Living on Earth’s Cynthia Graber reports that stress may intensify the effects of chemicals on the brain.
CURWOOD: Just ahead: 800,000 dollar veterinarian bills and the people who pay them. First, this note on emerging science from Cynthia Graber.
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GRABER: Pharmacologist Mohamed Abou Donia at Duke University has spent more than ten years trying to figure out why soldiers from the first Gulf War suffer from what’s called Gulf War syndrome. They complain of aches and pains, fatigue, loss of memory, and of difficulties concentrating and learning. Doctors have been unable to discover the cause of the soldiers’ complaints. Now, Abou Donia believes he may have found one possible explanation of why the soldiers continue to suffer.
Soldiers during the war were exposed to an anti-nerve gas agent, the skin-applied insecticide Deet, and a clothing insecticide called permethrin. The levels of these chemicals had been tested and were considered safe. The soldiers also experienced a great deal of stress during the war. In previous experiments, Abou Donia demonstrated that exposure to a mixture of these chemicals can have more of an effect than individual chemical exposure. He also knew that stress has been shown to cause neurological damage. So he set out to test whether stress can intensify the effects of chemicals.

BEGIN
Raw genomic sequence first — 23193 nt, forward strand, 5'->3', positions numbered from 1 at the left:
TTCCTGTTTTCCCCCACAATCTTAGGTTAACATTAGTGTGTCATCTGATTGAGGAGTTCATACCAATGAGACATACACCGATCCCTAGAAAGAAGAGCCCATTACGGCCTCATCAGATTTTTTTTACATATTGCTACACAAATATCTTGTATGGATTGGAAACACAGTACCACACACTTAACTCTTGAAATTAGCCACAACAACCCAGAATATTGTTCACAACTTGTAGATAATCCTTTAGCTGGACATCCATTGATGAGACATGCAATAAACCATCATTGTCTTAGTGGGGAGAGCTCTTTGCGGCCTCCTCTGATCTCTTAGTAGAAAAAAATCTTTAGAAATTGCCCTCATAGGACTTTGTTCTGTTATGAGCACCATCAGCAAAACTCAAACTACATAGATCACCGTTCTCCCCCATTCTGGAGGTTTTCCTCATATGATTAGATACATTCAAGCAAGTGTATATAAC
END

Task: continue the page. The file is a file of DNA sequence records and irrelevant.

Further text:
Abou Donia took four groups of ten rats. One group was exposed to the chemicals, in doses that were analogous to those the soldiers received. A second group of rats received what’s known as psychological stress for animals – they had their movement restricted for just five minutes a day. The third group received the chemicals and the stress. And the fourth group received nothing. After 28 days, all the rats looked and behaved normally. So the group of scientists killed the rats and examined their brains. The rats that were exposed to chemicals showed little brain damage. Those subjected to stress also had healthy brains. But the mix of chemicals and stress produced surprising results.
In those rats’ brains, cells died in significant numbers in the cerebral cortex, the hippocampus, and the cerebellum. These are areas that control functions such as learning and memory, motor function, and muscle coordination. There was also a change in brain chemicals necessary for learning, memory, and for muscle strength and movement. Finally, this stress plus chemical combination also increased destructive molecules in the rats’ brains called reactive oxygen species, or oxygen free radicals. These attack and damage different parts of cells.
Abou Donia believes it’s this increase in free radicals that caused the brain damage. Current MRIs are not sensitive enough to measure changes in human brains on the scale of what Abou Donia has seen in the rats. So even if Gulf War veterans had similar damage, it would be extremely difficult to detect. But Abou Donia hopes in the future this research can lead to methods for preventing symptoms such as those suffered by the veterans. That’s this week’s note on emerging science, I’m Cynthia Graber..
CURWOOD: And you’re listening to Living on Earth.
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